دانلود مقاله ISI انگلیسی شماره 35355
عنوان فارسی مقاله

این بستگی دارد که شما چگونه به آن نگاه کنید:درباره رابطه بین روان رنجوری و وجدان در داخل و سطوح بین فردی تجزیه و تحلیل

کد مقاله سال انتشار مقاله انگلیسی ترجمه فارسی تعداد کلمات
35355 2010 9 صفحه PDF سفارش دهید محاسبه نشده
خرید مقاله
پس از پرداخت، فوراً می توانید مقاله را دانلود فرمایید.
عنوان انگلیسی
It depends how you look at it: On the relationship between neuroticism and conscientiousness at the within- and the between-person levels of analysis
منبع

Publisher : Elsevier - Science Direct (الزویر - ساینس دایرکت)

Journal : Journal of Research in Personality, Volume 44, Issue 5, October 2010, Pages 593–601

کلمات کلیدی
- وجدان - روان رنجوری - ساختار شخصیت - نمونه تجربه - رفتار سازمانی -
پیش نمایش مقاله
پیش نمایش مقاله این بستگی دارد که شما چگونه به آن نگاه کنید:درباره رابطه بین روان رنجوری و وجدان در داخل  و سطوح بین فردی تجزیه و تحلیل

چکیده انگلیسی

Research on personality structure has primarily focused on patterns of covariation between traits, and less emphasis has been put on the organization of relationships between thoughts, feelings and behaviors as they occur within individuals. Over several weeks 115 managers from large Australian companies were assessed multiple times a day employing experience-sampling methodology. Within- and between-person variation in personality responses was analyzed using hierarchical linear modeling and correlation analyses. Findings indicate that analyzing personality as a within-person phenomenon reveals information not well captured by the trait approach. While conscientiousness and neuroticism were negatively correlated at the between-person level, this relationship was reversed at the within-person level. Results are discussed in terms of the distinctness of the within- and between-person structure of personality.

مقدمه انگلیسی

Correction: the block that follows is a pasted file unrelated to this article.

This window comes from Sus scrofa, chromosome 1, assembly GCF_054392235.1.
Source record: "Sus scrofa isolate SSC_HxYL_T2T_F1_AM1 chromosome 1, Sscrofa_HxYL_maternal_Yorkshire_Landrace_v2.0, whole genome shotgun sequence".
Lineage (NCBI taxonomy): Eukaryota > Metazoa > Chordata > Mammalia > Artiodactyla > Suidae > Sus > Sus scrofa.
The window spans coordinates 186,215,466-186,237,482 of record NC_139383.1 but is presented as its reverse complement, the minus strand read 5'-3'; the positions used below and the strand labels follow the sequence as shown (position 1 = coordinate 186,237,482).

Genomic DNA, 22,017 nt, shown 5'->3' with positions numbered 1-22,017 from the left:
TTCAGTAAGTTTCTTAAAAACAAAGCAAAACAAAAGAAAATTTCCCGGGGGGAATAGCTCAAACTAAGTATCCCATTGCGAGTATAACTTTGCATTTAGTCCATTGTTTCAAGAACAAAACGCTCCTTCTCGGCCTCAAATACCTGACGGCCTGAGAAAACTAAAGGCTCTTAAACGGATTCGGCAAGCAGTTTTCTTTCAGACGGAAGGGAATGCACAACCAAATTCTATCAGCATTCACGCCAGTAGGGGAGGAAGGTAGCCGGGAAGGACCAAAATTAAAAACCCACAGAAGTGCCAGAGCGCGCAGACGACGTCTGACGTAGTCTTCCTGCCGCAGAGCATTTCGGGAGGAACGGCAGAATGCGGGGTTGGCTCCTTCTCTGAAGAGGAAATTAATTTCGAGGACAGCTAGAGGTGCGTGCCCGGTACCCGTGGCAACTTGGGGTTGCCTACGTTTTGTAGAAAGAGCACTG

The study of personality structure has long been an important topic in personality research. Much of this research has focused on between-person differences in personality traits and the patterns of covariation among these traits (e.g., McCrae & Costa, 1997). Less emphasis has been put on the organization of relationships between thoughts, feelings and behaviors as they occur within individuals (see Cervone, 2005). However, there is growing evidence that within-person variability (a) represents a large part of the total variability observed in personality responses, (b) is systematic, and, importantly, (c) coexists with between-person stability in these variables (e.g., Fleeson, 2001). In this paper we provide empirical evidence for the distinctness of the between-person and the within-person structure of personality by studying the inter-relationship between two major personality dimensions, neuroticism and conscientiousness, at both the between- and within-person levels of analysis. This paper makes three contributions. First, it investigates whether the negative neuroticism–conscientiousness relationship observed in between-person studies is merely a description of differences between individuals, or whether it also characterizes the internal psychological structure that individuals possess. Second, by studying the co-variability of two personality dimensions over time and situations this paper draws conclusions about the structure of personality as it unfolds within individuals. This is important, as until recently there has been a strong reliance in the study of personality on between-person analyses; however, between-person analyses provide little insight into the psychological functioning of the individual (Borsboom, Mellenbergh, & Heerden, 2003). Finally, it provides evidence for the generalisability of previous findings on within-person variability in personality responses to non-student samples, and discusses applications of a within-person approach to the study of personality in organizational settings. Prior studies on within-person variability in personality responses (Borkenau and Ostendorf, 1998, Fleeson, 2001 and Fleeson, 2007) have been limited to student samples in university settings, which typically allow for greater opportunity for expression of personality throughout the day than more structured work environments. It is, therefore, not clear to what extent these findings generalize to non-student samples. We study the relationship between neuroticism and conscientiousness in a sample of experienced managers operating in their natural organizational work environments, using experience-sampling methodology. We concentrate on neuroticism and conscientiousness for three main reasons: (a) Among the personality dimensions neuroticism and conscientiousness have been shown to have the highest predictive validity in regard to work outcome variables, such as job performance, and, hence, are of high relevance in a work context (Barrick and Mount, 1991 and Barrick and Mount, 2000); (b) The dimensions of neuroticism and conscientiousness refer to affective components (e.g., feeling frustrated) and work-related motivational and behavioral components (e.g., investing effort) that can be expected to vary across different situations at work; (c) Neuroticism and conscientiousness have been shown to be substantially negatively correlated at the between-person level of analysis (Mount, Barrick, Scullen, & Rounds, 2005). The appropriateness of a within-person interpretation for the between-person finding – i.e. when an individual experiences greater neurotic tendencies he or she also tends to act less conscientiously – has not been tested directly. In our approach we follow Borsboom et al.’s (2003) call for more research on the similarities and differences between the between-person and the within-person structure of psychological constructs. The implicit assumption that the statistical relationship between traits represents the same relationship between associated states observed over time within a person needs to be tested. This is because statistically, any type of relationship at the between-person level can coexist with any type of relationship at the within-person level of analysis (Nezlek, 2001, Schmitz, 2006 and Tennen and Affleck, 1996). Specifically, within a work context with accountabilities and rewards at risk high levels of negative affect (e.g., as a result of working towards deadlines) may be positively related to conscientious behaviors, such as level of effort. In the next paragraphs we elaborate on the between-person relationship between neuroticism and conscientiousness. We discuss reasons as to why the two personality dimensions might be related, even though conceptually this is not expected. We then move onto findings at the within-person level of analysis that might give some indication about the relationship between state indicators of neuroticism and conscientiousness.